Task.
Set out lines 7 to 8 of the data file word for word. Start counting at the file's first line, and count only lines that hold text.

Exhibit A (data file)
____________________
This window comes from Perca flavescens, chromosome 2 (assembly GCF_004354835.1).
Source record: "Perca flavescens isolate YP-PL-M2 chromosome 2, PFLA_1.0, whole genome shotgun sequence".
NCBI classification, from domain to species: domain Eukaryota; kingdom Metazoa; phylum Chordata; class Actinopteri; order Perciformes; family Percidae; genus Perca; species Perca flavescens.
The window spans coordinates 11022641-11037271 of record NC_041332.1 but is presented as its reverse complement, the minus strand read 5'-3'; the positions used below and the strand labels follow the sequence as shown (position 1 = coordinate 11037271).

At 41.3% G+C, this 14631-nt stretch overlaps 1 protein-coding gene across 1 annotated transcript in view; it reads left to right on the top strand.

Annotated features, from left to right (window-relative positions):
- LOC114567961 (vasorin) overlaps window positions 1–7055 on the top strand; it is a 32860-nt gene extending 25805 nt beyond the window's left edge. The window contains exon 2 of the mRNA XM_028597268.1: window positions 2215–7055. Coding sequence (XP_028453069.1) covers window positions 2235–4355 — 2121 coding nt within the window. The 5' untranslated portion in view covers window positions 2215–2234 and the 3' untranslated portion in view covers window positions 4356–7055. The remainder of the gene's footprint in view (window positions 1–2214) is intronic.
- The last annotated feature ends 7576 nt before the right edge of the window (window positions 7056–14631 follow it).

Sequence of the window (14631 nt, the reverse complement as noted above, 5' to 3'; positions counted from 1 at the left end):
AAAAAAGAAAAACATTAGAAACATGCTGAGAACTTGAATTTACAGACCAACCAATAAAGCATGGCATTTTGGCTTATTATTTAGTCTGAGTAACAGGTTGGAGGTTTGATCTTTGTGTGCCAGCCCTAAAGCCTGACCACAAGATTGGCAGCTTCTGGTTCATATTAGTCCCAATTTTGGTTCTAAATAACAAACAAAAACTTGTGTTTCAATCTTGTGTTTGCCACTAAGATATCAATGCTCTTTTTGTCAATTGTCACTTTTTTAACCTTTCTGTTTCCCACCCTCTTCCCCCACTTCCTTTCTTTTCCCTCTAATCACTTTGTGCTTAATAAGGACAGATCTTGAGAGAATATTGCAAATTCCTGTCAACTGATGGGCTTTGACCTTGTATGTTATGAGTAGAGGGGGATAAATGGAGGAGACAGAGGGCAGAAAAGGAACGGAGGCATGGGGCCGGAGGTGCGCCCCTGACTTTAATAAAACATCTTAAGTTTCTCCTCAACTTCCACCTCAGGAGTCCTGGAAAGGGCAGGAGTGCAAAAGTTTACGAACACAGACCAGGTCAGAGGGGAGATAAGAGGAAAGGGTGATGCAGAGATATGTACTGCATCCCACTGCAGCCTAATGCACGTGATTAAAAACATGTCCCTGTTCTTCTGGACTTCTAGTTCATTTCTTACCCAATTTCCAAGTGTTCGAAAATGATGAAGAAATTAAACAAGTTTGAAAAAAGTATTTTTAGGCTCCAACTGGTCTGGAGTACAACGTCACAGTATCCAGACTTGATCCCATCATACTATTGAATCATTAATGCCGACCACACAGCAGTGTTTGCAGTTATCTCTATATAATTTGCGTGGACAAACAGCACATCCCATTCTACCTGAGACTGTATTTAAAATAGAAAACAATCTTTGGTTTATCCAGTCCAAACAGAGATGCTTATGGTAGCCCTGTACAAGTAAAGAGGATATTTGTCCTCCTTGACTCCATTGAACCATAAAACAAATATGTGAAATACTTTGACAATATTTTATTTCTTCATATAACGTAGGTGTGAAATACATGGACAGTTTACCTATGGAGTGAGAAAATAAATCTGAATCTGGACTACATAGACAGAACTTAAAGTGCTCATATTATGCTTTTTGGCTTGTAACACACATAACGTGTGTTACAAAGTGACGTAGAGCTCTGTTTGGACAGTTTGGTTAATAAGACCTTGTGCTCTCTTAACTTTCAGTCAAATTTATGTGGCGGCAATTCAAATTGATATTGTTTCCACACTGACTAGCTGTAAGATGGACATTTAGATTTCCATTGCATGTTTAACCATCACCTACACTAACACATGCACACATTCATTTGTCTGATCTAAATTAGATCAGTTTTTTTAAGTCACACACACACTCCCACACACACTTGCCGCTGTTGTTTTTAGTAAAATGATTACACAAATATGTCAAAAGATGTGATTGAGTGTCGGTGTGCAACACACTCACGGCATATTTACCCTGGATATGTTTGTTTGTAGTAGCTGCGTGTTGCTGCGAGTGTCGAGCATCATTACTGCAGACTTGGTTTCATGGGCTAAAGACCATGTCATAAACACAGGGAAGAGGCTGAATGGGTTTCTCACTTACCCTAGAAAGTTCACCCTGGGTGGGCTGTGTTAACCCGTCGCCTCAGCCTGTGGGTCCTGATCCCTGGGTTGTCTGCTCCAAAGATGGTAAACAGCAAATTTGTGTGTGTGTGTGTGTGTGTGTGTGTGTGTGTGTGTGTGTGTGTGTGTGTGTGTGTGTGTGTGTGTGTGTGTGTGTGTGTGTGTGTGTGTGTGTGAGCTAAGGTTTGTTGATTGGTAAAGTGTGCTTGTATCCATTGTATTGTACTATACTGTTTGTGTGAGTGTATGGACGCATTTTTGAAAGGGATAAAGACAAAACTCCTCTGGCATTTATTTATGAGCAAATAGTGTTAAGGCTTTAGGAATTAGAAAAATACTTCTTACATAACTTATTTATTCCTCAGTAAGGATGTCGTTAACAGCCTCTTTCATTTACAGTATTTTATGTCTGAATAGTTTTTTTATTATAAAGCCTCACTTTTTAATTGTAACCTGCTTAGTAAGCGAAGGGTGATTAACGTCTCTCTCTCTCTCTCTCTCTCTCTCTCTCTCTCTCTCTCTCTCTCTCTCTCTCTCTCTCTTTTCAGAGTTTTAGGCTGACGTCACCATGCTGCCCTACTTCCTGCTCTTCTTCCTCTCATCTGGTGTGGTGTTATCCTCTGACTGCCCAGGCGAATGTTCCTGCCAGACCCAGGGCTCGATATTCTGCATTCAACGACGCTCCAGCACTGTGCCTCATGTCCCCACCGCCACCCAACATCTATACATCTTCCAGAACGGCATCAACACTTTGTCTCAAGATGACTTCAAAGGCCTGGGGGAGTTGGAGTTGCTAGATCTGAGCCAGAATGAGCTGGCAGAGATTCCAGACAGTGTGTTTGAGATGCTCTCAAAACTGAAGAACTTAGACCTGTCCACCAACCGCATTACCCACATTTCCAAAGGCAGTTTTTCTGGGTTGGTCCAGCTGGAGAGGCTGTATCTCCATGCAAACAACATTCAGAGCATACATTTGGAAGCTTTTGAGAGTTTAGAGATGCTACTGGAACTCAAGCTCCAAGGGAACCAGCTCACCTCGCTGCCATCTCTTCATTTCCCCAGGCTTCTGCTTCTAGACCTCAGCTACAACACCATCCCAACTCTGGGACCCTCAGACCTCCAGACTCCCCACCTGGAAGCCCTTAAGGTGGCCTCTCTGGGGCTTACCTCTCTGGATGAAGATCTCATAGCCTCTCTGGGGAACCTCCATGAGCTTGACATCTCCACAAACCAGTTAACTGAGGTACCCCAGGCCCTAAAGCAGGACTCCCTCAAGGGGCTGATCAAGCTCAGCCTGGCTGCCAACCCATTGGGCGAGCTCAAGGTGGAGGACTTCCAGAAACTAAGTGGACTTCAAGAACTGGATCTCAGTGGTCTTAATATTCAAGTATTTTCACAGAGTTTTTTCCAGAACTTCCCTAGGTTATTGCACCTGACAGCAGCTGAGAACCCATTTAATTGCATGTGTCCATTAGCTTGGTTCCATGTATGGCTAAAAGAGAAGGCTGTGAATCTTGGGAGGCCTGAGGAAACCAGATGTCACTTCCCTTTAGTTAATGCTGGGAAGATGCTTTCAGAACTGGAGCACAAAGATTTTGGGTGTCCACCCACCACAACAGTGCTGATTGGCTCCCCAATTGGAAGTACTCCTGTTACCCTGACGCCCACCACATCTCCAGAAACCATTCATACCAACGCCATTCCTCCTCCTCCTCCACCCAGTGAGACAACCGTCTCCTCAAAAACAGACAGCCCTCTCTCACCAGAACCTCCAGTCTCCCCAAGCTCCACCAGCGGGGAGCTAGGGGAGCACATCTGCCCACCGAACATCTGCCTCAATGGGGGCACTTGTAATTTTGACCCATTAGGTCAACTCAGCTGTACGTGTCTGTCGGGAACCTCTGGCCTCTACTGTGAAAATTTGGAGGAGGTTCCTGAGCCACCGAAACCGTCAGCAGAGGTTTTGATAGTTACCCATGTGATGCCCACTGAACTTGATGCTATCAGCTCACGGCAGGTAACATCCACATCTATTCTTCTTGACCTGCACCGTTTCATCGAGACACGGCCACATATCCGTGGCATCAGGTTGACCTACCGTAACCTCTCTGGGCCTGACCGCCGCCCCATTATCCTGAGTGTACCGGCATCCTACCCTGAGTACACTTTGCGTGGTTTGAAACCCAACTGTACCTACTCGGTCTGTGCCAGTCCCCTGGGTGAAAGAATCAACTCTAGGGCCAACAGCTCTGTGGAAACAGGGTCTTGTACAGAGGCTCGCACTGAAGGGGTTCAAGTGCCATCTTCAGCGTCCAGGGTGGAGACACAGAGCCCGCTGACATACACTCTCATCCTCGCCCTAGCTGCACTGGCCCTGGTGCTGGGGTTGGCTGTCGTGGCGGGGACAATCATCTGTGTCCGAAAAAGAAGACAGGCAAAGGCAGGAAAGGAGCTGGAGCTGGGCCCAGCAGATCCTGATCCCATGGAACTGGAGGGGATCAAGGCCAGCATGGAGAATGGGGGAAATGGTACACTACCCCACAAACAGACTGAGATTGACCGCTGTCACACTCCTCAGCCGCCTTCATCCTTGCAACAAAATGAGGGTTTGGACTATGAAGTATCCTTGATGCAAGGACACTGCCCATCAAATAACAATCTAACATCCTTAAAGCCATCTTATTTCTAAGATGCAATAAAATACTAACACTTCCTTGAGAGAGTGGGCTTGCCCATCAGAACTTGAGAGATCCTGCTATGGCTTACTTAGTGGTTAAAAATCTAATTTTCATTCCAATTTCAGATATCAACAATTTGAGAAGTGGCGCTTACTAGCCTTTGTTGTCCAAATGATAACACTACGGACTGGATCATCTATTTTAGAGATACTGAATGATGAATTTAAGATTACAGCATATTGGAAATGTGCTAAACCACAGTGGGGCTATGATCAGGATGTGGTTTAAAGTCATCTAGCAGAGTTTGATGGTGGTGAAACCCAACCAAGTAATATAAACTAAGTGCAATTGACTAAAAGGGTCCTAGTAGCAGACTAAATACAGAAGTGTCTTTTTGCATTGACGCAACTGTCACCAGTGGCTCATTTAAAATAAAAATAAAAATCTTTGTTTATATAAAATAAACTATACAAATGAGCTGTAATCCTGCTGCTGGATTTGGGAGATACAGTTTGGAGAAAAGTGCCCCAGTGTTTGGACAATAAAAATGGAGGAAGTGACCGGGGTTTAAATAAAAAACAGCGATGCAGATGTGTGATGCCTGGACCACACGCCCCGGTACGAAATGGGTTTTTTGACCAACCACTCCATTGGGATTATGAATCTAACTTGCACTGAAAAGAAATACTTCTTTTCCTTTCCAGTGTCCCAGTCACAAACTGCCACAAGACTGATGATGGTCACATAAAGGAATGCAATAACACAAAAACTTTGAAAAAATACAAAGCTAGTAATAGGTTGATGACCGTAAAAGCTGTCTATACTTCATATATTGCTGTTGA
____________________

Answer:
- LOC114567961 (vasorin) overlaps window positions 1–7055 on the top strand; it is a 32860-nt gene extending 25805 nt beyond the window's left edge. The window contains exon 2 of the mRNA XM_028597268.1: window positions 2215–7055. Coding sequence (XP_028453069.1) covers window positions 2235–4355 — 2121 coding nt within the window. The 5' untranslated portion in view covers window positions 2215–2234 and the 3' untranslated portion in view covers window positions 4356–7055. The remainder of the gene's footprint in view (window positions 1–2214) is intronic.
- The last annotated feature ends 7576 nt before the right edge of the window (window positions 7056–14631 follow it).